Director of deacons stresses important role of vocations

Wed, Nov 15th 2017 04:00 pm
Staff Reporter
Deacon Timothy Chriswell has been appointed the head of the diaconate program for the Diocese of Buffalo. (Patrick McPartland/Managing Editor)
Deacon Timothy Chriswell has been appointed the head of the diaconate program for the Diocese of Buffalo. (Patrick McPartland/Managing Editor)

Each day in the Diocese of Buffalo, permanent deacons assist priests and participate in the liturgy in parishes throughout Western New York. Last month, Deacon Timothy Chriswell, who was appointed the head of the diaconate program in the diocese on Sept. 1, spoke about the role of deacons in the Catholic Church, as well as what differentiates the unique vocation of deacons from that of priesthood.

Deacon Chriswell, although a lifelong Christian, grew up in an Episcopalian family and then became Catholic later in life. Earlier on, his family grew up as "Christmas and Easter-type people," although it was meeting his now-wife, Mary, which inspired him to become more active in the faith. For their second date, he invited her to lunch on a Sunday, but she told him that she always went to Mass then.

"I said, 'Well, I'll go to Church with you,' and she's like, 'Sure.' So, my introduction to the Catholic Church was on my second date with my wife," he remembered. "I hadn't been to church very much prior to that, and so we started going to church together. We'd go to lunch, and then within about six months, we were engaged. Two years later, we were married, and she asked me if I wanted to become Catholic."

Initially, he was reluctant to become Catholic, but he recalled that he promised he would raise his children in the faith. After the couple had their first daughter and Mary was pregnant with their second child, he came to the realization that he did not want his children to do something he would not do himself.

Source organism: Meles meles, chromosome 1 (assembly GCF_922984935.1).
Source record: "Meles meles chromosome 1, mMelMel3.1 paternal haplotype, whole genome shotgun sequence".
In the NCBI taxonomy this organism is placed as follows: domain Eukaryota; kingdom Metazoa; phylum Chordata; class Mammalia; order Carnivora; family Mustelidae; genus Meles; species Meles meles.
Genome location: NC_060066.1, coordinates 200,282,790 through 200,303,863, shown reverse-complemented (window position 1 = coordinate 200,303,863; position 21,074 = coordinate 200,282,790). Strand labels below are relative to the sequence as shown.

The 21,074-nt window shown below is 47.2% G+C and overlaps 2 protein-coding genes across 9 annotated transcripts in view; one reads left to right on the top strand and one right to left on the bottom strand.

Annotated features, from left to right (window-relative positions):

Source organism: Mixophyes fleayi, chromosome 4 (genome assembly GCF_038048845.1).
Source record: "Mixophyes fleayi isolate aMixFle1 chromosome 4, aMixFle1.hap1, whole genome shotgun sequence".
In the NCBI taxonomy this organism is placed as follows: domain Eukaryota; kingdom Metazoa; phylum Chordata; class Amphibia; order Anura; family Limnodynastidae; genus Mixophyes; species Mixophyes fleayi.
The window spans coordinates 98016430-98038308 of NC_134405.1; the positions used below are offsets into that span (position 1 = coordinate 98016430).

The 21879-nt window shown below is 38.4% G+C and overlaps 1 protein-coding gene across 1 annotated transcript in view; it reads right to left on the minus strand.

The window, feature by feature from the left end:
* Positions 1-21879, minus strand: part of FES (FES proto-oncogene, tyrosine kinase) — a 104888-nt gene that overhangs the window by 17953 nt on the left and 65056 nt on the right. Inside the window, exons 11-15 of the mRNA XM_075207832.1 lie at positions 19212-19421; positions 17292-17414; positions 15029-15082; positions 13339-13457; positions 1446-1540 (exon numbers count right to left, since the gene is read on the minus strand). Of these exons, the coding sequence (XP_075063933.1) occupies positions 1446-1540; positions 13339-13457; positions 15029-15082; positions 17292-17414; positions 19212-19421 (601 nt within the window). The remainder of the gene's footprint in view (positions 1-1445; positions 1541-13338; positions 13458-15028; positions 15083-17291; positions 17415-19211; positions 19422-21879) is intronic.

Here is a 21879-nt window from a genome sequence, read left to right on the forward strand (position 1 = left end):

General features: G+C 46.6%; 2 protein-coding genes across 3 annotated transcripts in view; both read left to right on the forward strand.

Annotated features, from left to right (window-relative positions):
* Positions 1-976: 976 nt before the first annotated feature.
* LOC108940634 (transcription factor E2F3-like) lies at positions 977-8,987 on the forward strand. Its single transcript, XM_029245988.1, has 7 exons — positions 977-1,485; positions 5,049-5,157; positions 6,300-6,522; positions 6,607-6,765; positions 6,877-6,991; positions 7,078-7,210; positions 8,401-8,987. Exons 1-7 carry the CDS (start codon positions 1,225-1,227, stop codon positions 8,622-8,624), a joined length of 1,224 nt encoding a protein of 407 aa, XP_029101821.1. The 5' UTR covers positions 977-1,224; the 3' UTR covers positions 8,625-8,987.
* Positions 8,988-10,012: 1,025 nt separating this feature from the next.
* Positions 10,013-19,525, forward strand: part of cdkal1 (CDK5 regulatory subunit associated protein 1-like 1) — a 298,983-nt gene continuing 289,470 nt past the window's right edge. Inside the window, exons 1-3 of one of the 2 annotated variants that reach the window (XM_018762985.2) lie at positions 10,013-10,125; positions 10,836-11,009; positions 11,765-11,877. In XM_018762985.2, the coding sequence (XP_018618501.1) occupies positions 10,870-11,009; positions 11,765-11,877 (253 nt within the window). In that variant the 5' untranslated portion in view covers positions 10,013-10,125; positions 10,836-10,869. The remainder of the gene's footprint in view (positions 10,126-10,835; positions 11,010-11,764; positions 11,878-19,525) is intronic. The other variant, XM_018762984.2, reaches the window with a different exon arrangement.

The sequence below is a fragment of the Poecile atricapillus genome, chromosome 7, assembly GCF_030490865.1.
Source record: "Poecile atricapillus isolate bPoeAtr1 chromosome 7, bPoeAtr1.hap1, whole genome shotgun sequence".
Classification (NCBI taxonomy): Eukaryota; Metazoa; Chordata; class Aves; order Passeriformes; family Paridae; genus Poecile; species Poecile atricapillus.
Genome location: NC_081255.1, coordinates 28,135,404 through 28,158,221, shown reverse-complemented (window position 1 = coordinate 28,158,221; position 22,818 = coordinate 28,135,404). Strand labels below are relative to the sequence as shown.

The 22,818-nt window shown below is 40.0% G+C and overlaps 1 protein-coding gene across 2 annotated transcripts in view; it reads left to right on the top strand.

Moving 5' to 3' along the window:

This feeling led Deacon Chriswell to want to do more for the Catholic Church. He became a deacon in 2009 and was at Our Lady of the Blessed Sacrament, now St. Martha Parish in Depew for his first five years. For the past three years, has served at Our Lady of Peace Parish in Clarence. He worked for 32 years as a customer service manager for a manufacturing company before he took on the job of director of deacons. At first, he served as a part-time director of formation and post-formation director of deacons for the diocese, but these two positions merged into a full-time one, which has beneficial for the program.

A deacon's role, according to Deacon Chriswell, is to assist priests in a parish. He is able to do baptisms and funerals outside of a Mass. He also visits the sick, distributes the Eucharist, assists the pastor at weddings and wakes, and visits the sick. Permanent deacons, unlike priests, are allowed to be married going into their formation, but they take a vow of celibacy in the event their wife dies after their ordination and cannot remarry. Transitional deacons remain deacons only until they are ordained to the priesthood.